Our evenings are full of social isolation, teens and tweens anxious to get out of the house and weird presentations about unfamiliar topics.
Could life be any more wonderful? For a change, I ask that without a hint of sarcasm.
As we maneuvered through the third week of kids home from school amid the coronavirus pandemic, their creativity took a strange turn … into offering digital presentations.
That’s right, PowerPoint — that pariah of office life where we watch people literally read the words off a screen to us — has found its way into the entertainment at our house. Technically, we’re using Google Slides, since the kids are more familiar with that web-based program.
We can’t claim to have invented this genre. Our older children (and their parents) enjoy watching a ridiculous TV show called “Impractical Jokers,” where four friends make each other do silly things in public, whispered into their ears via an earpiece.
One of their favorite punishments is to make someone stand in front of a group of people and give a presentation they’ve never seen before.
Thus began our new form of entertainment, at the urging of our children. We scatter to the different corners of our house and build 10- to 12-slide presentations that someone else will offer, without practice, to the rest of the family. Then we connect a laptop to the living room TV, standing in front of it as if we’re on a stage giving a speech in front of a screen. Each slide is a surprise, requiring you to think on your feet and react to what it says.
One night, I was challenged by my 11-year-old to explain why frogs ate all the dinosaurs in the world. According to my presentation, the frogs all dressed up like police officers to lock the dinosaurs behind bars, then they sliced them up with knives (held by both their back and front toes together) so they could feast. The remaining dinosaurs were plotting their revenge on the blood-thirsty frogs, though.
Another night, I stood in front of our family offering our 18-year-old daughter’s presentation, “Rating the Trinko family and pets.” She had silly pictures of each of us on screen, listing our pros and cons. (I cook good food and make them laugh, but I’m embarrassing in public. My wife is a good photographer and hard worker, but she’s bad at gymnastics in “Mario and Sonic at the Olympic Games Tokyo 2020” video game.)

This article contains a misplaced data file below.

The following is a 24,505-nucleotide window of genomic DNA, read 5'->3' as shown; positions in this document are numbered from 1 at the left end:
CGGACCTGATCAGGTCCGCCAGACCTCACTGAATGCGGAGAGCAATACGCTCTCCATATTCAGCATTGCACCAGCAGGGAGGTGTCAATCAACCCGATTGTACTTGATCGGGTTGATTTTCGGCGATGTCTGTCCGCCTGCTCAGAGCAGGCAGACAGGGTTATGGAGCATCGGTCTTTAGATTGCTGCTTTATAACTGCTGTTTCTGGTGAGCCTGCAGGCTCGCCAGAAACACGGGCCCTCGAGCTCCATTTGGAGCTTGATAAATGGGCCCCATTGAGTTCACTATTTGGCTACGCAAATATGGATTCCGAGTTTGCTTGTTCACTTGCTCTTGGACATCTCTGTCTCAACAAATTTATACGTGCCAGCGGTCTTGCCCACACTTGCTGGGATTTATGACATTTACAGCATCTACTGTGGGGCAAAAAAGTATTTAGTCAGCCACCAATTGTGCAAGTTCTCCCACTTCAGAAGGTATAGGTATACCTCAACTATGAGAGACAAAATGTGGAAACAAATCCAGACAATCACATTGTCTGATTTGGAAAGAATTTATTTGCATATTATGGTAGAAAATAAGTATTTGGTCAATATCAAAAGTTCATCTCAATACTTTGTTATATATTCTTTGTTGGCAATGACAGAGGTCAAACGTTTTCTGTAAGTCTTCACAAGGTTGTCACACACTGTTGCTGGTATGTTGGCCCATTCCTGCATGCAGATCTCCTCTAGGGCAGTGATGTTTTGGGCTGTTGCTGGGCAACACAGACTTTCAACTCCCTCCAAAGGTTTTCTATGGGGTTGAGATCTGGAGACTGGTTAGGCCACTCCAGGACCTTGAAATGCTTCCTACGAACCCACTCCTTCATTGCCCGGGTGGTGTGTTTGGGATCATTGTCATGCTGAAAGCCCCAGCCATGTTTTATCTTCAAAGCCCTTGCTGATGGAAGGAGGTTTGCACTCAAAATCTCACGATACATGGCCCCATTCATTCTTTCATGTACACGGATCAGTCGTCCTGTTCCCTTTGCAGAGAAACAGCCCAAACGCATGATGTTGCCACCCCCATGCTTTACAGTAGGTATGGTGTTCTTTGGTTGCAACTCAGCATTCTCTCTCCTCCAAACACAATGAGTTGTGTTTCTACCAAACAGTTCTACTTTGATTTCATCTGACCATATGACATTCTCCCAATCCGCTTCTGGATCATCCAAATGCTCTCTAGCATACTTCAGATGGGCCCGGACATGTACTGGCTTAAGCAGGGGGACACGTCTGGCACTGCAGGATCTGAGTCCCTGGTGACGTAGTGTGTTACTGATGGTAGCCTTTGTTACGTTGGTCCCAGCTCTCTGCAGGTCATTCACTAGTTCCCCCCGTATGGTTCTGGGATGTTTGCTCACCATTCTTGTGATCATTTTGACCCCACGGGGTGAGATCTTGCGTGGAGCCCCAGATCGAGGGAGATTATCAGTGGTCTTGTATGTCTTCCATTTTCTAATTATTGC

Somehow my 12-year-old daughter ended up having to present my slides twice. That’s how our resident Apple iPhone fanatic presented “Why Apple phones are better than dog poop,” uttering such classic lines like iPhones are “produced by children in China,” while dog poop is “produced by dogs in America,” complete with photos to illustrate the point.
The previous time, she offered up “Famous Joes in history,” including real people like Joe Biden, Joe Stalin (usually called Joseph) and Joe Ratzinger (usually called Joseph, often called Pope Benedict XVI). The final three slides include a strange picture of a bikini-clad Joe Gatto from the aforementioned “Impractical Jokers,” Snoopy dressed as Joe Cool and then a picture of my wife next to the name “Joe Mama.”
And so it goes, these presentations about “Top short people,” “Top 10 greatest animals” and “Best Disney movies,” all loaded with funny photos and ridiculous premises.
In a pre-coronavirus world, this weekend would’ve been our oldest daughter’s senior year at dinner theater for the high school choir. We’ll move from oral presentations to song-and-dance numbers this weekend to keep that tradition alive. I’m terrified of what we’ll have to do once what would’ve been dance recital weekend comes along, since I’m not even blessed with two left feet.
Before too long, lives will return to normal. I know that. Until then, I’m going to treasure these hilarious and memorable evenings together, when we’re willingly isolated together and trying to enjoy as many moments of it as we can.